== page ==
The Australian foreign minister, Julie Bishop, will lobby Iran next week to take back hundreds of failed asylum-seekers.
Ms Bishop is visiting Tehran as international nuclear talks with the country continue.
Iran has so far not been willing to re-accept citizens who have been rejected as refugees by Australia.
More than 3000 Iranians in Australia on bridging visas are yet to have their claims assessed, and more than a fifth of people in Australia's mainland detention centres are from Iran.
Government MP Paul Fletcher said there were many Iranians in detention whose claims had been refused and that returning people found not to be refugees was vital.
"Where there are people from Iran and indeed other countries who are found not to have refugee status, then ultimately what we seek to do is have those people returned.
"It inevitably can raise difficulties and challenges, and that is an important reason why it does make sense to be having discussions with the countries from which significant numbers of asylum seekers have come."
Mr Fletcher said the countries would discuss the treatment of people returned.
Greens 'extremely concerned'
The Australian Green Party said it feared some people would be killed if they were forced back to Iran.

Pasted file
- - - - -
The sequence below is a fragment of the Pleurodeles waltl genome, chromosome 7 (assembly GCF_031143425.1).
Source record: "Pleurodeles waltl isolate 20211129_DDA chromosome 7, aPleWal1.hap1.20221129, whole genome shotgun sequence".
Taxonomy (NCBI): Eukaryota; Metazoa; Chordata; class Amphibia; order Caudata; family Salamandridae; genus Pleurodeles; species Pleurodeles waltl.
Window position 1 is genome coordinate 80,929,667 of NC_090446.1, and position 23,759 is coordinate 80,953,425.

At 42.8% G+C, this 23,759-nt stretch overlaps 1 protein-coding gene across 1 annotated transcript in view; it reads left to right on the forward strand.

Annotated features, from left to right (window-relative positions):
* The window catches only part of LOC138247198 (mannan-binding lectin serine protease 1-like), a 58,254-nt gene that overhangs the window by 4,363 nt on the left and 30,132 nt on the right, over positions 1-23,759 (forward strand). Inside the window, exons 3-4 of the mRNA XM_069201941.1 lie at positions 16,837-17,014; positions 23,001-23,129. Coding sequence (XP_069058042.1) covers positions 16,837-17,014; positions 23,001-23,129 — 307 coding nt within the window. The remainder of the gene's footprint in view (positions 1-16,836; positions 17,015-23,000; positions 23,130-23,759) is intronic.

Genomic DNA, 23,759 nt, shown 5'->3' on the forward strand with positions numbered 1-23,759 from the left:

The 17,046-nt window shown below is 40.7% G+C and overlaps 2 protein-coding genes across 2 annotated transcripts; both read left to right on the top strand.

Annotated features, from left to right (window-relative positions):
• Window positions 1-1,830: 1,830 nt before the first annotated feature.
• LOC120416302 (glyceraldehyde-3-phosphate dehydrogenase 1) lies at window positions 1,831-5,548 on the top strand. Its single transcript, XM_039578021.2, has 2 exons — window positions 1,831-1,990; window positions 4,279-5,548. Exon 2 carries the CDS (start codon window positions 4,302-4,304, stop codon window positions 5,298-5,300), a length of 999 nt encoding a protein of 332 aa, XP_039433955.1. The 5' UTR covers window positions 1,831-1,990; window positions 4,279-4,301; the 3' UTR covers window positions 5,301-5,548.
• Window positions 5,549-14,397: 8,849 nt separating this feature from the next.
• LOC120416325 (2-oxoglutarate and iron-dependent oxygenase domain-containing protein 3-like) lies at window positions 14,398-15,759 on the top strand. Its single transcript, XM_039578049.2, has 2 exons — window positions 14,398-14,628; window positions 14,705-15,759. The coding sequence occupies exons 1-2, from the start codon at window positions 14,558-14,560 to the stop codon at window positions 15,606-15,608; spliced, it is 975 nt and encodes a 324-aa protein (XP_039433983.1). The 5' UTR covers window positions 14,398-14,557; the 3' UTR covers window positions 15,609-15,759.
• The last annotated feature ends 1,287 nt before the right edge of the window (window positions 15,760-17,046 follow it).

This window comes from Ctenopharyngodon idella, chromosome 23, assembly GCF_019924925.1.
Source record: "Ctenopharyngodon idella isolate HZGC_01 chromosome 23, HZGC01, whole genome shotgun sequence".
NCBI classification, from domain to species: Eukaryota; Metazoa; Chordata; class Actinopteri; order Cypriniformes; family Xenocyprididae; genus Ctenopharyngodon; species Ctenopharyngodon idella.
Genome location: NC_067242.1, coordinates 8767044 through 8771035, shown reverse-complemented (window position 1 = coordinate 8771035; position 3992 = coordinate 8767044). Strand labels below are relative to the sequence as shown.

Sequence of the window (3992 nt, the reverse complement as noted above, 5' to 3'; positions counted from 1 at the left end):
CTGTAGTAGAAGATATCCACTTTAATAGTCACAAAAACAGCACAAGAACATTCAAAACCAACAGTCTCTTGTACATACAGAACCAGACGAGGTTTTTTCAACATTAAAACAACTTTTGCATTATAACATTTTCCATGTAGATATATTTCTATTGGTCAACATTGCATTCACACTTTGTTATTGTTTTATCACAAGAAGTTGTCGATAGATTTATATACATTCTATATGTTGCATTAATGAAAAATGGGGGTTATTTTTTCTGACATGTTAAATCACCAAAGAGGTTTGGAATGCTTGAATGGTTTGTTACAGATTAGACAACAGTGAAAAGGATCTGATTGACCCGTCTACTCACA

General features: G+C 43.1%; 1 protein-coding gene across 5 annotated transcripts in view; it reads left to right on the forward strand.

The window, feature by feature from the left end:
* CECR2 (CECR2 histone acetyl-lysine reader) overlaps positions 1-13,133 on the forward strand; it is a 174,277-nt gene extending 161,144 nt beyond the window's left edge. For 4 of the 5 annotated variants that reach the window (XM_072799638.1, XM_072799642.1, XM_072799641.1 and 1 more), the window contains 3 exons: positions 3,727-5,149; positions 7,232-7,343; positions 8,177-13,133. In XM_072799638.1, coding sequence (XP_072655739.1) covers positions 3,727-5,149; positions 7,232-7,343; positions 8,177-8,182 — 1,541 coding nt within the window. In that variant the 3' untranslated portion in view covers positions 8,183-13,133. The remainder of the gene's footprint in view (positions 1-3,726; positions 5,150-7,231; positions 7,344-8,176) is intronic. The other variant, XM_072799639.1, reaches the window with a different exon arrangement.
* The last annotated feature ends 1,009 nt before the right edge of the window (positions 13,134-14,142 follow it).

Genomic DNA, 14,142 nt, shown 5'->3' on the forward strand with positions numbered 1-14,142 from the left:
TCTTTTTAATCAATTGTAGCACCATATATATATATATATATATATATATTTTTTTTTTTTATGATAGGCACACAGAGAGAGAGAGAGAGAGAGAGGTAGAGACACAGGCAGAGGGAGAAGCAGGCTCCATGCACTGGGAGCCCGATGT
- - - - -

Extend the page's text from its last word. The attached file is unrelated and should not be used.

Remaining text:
"If Australia strikes a deal with Iran to deport vulnerable asylum seekers, families, children, men and women, I fear mistakes will be made, and these are life and death decisions for many of them," Greens senator Sarah Hanson-Young said.
"We know there are hundreds of Iranian asylum seeker families here in Australia as well as on Nauru and many others on Manus Island who are fearful of what will happen to them if they are returned to Iran.
"I am extremely concerned about any agreement Julie Bishop may strike with the Iranian Government to deport vulnerable asylum seekers back to that country.
Ms Bishop's trip is a rare high-level visit from Australia to Iran as international nuclear talks with the country continue.
Iran is also playing a role fighting Islamic State.